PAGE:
Arrive before a Brooks football game early enough, and Scout McIntyre can be seen warming up with the Lions’ other place kickers.
Keep watching, and McIntyre will head to the dressing room, reemerge before the rest of the football players and join the other cheerleaders on the sideline for pre-game.
Before kickoff, she’ll return to the field house, suit up in shoulder pads and a helmet and head back to the sideline to wait for her chance to attempt a kick.
Fall Friday nights are busy for the only girl on Brooks’ football team.
“It keeps me busy and it was a little intimidating at first, but everybody has been really supportive,” McIntyre said. “It’s been fun.”
A soccer player since the age of 4, McIntyre started kicking a football her freshman year at Waterloo, where she started cheerleading as an eighth-grader, mosty playing around with her brother and his football teammates.
“My old school, Waterloo, they were going to need a kicker this year, so was going to do it, but my family moved out here (to Killen),” said McIntyre, a senior, who transferred into Brooks in January. “One of my friends, Garrett McGee, he kind of taught me how to kick. He was like, ‘You should try it. You’re really good.’ So I tried out.”
McGee is Brooks’ starting kicker. He and the other kickers often would still be on the field Thursdays after walk-through at the same time as the cheerleaders. That led to McIntyre showing off her skills.
“Some of the guys came over to me and said, ‘Coach, you need to get over here and see Scout kick,’” coach Jerry Hill said. “And, man, she could really kick. The next week, she came to me and asked about being on the team. I said sure, and she hasn’t missed a day.”
McIntyre first came out for the team Week 3, made the roster by Week 5, got her first game experience in a Week 6 win against Haleyville and made her first extra point, the second of two attempts, in last Friday’s Week 7 win at East Lawrence.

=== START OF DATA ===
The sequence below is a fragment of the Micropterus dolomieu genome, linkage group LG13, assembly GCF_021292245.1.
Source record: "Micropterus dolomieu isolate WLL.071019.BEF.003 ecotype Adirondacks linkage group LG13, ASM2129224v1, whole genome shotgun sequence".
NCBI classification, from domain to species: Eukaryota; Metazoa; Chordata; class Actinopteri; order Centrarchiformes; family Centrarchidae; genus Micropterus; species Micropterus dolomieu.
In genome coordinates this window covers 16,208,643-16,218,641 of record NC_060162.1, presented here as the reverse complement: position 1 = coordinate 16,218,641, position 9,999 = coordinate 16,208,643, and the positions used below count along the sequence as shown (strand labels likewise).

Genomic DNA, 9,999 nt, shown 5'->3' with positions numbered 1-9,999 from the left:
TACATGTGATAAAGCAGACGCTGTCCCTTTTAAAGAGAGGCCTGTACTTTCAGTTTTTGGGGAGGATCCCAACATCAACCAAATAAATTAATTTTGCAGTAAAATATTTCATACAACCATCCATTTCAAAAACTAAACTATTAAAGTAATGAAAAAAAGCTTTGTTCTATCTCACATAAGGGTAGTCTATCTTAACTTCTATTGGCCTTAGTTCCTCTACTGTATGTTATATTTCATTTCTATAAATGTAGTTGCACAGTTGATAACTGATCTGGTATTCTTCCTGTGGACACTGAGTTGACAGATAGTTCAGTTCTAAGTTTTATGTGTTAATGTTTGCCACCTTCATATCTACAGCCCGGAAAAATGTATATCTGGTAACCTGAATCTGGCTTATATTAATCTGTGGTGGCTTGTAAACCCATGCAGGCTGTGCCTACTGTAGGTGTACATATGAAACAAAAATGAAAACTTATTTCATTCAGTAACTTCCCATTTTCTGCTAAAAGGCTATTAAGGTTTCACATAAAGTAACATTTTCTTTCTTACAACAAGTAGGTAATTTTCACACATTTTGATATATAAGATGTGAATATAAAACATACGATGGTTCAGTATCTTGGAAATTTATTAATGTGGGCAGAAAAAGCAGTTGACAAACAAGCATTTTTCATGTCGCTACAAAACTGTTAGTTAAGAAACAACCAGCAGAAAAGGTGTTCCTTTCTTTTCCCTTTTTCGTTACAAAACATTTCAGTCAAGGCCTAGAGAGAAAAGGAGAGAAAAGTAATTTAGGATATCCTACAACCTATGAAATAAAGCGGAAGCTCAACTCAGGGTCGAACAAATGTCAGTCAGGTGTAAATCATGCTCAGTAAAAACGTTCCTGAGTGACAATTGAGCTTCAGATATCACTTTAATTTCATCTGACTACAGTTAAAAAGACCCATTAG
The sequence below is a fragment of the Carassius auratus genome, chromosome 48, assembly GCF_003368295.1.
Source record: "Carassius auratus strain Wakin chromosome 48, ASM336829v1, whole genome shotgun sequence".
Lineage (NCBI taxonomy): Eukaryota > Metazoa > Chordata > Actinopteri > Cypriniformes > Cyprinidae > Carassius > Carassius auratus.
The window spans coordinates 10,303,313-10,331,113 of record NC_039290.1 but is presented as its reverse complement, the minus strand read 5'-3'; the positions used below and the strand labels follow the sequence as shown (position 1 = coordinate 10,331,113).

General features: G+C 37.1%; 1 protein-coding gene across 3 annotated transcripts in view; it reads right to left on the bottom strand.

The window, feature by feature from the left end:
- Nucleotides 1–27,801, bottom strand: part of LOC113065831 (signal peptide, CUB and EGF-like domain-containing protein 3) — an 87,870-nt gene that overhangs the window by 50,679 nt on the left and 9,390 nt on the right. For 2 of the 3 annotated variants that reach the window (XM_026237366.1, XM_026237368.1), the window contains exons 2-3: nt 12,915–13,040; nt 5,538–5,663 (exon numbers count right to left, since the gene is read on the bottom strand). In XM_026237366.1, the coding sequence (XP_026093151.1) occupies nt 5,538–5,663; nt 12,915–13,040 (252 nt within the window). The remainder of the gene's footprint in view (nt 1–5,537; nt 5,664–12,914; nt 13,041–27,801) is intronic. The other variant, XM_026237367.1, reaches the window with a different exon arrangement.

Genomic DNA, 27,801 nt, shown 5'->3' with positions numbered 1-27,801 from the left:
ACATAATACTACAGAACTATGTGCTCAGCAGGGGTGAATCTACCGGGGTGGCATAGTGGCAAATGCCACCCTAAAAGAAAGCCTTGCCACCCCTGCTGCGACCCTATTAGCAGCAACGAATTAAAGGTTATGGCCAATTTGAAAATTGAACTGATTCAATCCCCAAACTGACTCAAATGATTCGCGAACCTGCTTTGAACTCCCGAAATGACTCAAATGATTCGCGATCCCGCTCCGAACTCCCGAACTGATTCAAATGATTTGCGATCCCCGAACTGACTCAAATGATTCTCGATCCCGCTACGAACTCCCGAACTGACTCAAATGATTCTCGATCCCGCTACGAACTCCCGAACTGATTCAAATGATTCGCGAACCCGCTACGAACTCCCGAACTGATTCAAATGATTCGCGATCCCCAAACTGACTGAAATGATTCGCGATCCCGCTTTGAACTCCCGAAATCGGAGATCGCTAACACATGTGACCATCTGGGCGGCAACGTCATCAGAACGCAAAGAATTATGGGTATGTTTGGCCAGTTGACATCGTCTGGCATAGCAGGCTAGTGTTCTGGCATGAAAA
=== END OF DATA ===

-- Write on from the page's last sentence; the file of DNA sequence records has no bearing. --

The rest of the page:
“It was nerve-racking,” McIntyre said. “The first one, I hit it off my toe and it was kind of low but everybody said I made it over (the crossbar). I was just praying to give me one more chance and I’d make it. When it went through, it was pretty awesome.
“It’s a lot different than when you’re standing on a cheer stand doing cheers. When I’m out there, I just kind of block everything out, I can’t hear anything else.”
The nerves kicked in before she ever suited up. She wondered how her teammates and her parents would like her playing football.
“Garrett kind of told me I’ll be OK, that we’re all a team,” McIntyre said. “And (assistant) coach (Russ) Robbins told me that it might feel kind of weird at first, but it won’t even be a thing.
“My mom was kind of skeptical about it because she still wanted me to cheer. I said I could still cheer and play football, and she was like, ‘I don’t want you to get hit.’”
Handling the physicality of the game concerned Hill, too, but he’s had a girl kick for his football team before. Francis Speckar spent time at the position for two seasons when Hill was the coach at Coffee.
“Kickers don’t get hit much, but when they do, it’s bad,” said Hill, who estimated he’d feel comfortable with McIntyre kicking from 37 yards and closer. “If it’s a bad snap, there’s a scramble for the ball, she’s got to be ready for some contact, protect herself. She hadn’t dealt with that before, but she doesn’t mind at all.
“We have a scramble drill we work on. We holler ‘fire’ and the kicker is supposed to do certain things. We work on those things to put her in that situation if it does happen.”
Of course, there are logistical concerns that also come into play on a coed football team.
“You have to make some arrangements,” Hill said. “You have to have separate but equal facilities. We’re lucky with our facilities here that we can do that.
“The biggest thing was how your team full of guys were going to receive her. Kids today can be brutal. I’m real proud with how receptive the team has been. I haven’t heard the first thing. That’s a credit to the kind of players we have.”
McIntyre has felt the support, too, from both sets of teammates, making an uncommon occurrence a comfortable one for her.
“All the cheerleaders, they’re eally supportive of me,” McIntyre said. “At every game or pep rally, they’re always doing some kind of special cheer for me. And all the guys on the team have been great. They treat me like any other player. It’s been a great experience.”
Bryan App can be reached at 256-740-5730 or email@example.com.